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LJ Crochet Community Archive - Pattern for fractal shawl

About Pattern for fractal shawl

Previous Entry Pattern for fractal shawl Mar. 25th, 2002 @ 09:11 am Next Entry
Howdy all. I just thought I'd tell y'all of a triangular shawl I crocheted last year (I used some "novelty" slubby yawn, which I don't remember the name, and a J or K hook.)

This pattern is adaptable to any yarn, any size hook. Once you get started, you just need to remember a rule. This pattern is based on the concept of =cellular automata=, in which one looks back at the previous row of interest to figure out what you're doing on the current row. With the particular rules I used, the pattern produced will be the fractal called the Sierpinski triangle (if you don't make a mistake... but mistakes can produce neat patterns of their own!) and I got the idea from an old issue of Knitter's magazine, and I adapted it for crochet.

So here it is:

(and I'm using american definitions of double crochet.)

Row 1: Ch 4. 2 dc in 1st ch - 1st row, counts as 3 dc. (the turning chain is 3 ch, and counts as one dc). Ch 3, turn.

Row 2: 1 dc in 1st dc, Ch 1 & skip middle dc, 2 dc in last dc. (so looks like - 2 dc, ch-sp, 2 dc) Ch 3, turn.

Row 3: 1 dc in 1st dc, Ch1 & skip next dc, dc in ch-sp, ch 1 & skip next dc, 2 dc in last dc. (looks like: 2 dc, ch sp, dc, ch sp, 2dc) Ch 3, turn

Ok, the first couple rows go by this rule, but here it is:
You're going to add a dc at each end for each row (that's the 1 dc in the 1st, + the turning chain at the beginning, and the 2 dc in the last dc); this gives the standard triangular shawl shape. One starts at the tip and works until the triangle is as large as you wish.

Now, you're going to be looking at the previous row while you build up your current row. The rule is to look at the two "areas" neighboring your current area in the previous row. If there's two spaces, or no spaces, you simply do dc's straight. If there's exactly one space , make a ch1-sp, then dc.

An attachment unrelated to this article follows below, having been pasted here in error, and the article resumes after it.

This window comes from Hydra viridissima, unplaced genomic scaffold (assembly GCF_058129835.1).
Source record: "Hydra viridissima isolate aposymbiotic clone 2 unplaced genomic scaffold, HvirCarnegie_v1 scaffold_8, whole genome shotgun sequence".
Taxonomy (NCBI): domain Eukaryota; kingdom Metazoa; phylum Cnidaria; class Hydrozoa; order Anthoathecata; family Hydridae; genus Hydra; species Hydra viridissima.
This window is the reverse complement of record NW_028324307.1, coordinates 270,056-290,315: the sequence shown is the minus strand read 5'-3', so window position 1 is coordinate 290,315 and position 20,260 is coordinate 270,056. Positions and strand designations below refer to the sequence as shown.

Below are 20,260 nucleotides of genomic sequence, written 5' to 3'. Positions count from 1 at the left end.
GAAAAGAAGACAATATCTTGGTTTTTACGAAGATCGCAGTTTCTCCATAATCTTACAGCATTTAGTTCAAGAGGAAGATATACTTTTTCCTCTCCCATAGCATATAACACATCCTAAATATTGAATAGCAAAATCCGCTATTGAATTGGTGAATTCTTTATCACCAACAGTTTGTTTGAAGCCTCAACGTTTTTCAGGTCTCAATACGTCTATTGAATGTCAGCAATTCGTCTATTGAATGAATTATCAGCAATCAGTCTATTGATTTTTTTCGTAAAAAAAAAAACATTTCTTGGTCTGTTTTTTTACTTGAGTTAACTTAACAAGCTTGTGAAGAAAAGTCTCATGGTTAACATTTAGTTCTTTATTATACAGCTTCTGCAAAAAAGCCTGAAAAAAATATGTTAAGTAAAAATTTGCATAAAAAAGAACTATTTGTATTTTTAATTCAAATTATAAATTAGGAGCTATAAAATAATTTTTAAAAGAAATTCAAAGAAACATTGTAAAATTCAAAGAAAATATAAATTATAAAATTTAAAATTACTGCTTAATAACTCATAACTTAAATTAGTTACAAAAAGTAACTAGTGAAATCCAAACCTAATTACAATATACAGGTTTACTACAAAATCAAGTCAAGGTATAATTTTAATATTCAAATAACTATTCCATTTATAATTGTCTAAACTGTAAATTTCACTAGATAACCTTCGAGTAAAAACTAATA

So let me show how this works on the 4th Row:
So you've done the turning chain and 1 dc in the 1st dc. (You've just added a new "area")
Looking at the previous row, you see a ch-1 sp immediately to the left and two dcs to the right. So looking at my rule - exactly one space, make a space - I ch 1, skip a dc, and dc in the ch-sp in the row below. Second area done.
Now, I look below, and I see a ch-sp to the left, and a ch-sp in the right. My rule: two spaces beget no spaces, so I do 1 dc each in the next two dcs. Third area done.
Finally, I see the ch-sp to the right, and 2dcs to the left, so exactly 1 sp. So I ch-1, skip the dc and dc in the next (and last dc). Fourth area done.
Finally, one more dc in the final dc, to add an area on the end.

So the pattern of the 4th row looks like:
2 dc, ch-sp, 3dc, ch-sp, 2dc.

Just to let you know, the 5th row looks like:
2 dc, ch-sp, 1dc, ch-sp, 1dc, ch-sp, 1 dc, ch-sp, 2 dc.

6th row:
2dc, ch-sp, 7dc, ch-sp, 2dc

Those are just to let you check to see if you understand the rules.
If you do this correctly, on every row there should be 1 ch-sp at the very beginning and 1 ch-sp at the very end. Some of the rows will have nothing but dcs and no spaces. Some rows will be completely full of ch-1, 1dc blocks. There's actually a mathematical pattern as to which rows this occurs upon, and if you =really= care, you can figure it out. (Hint: It's related to powers of 2)


So you end up with a complicated-looking pattern:a small version

I wish I had a digital camera to show you the results. But make your own, and you'll see.
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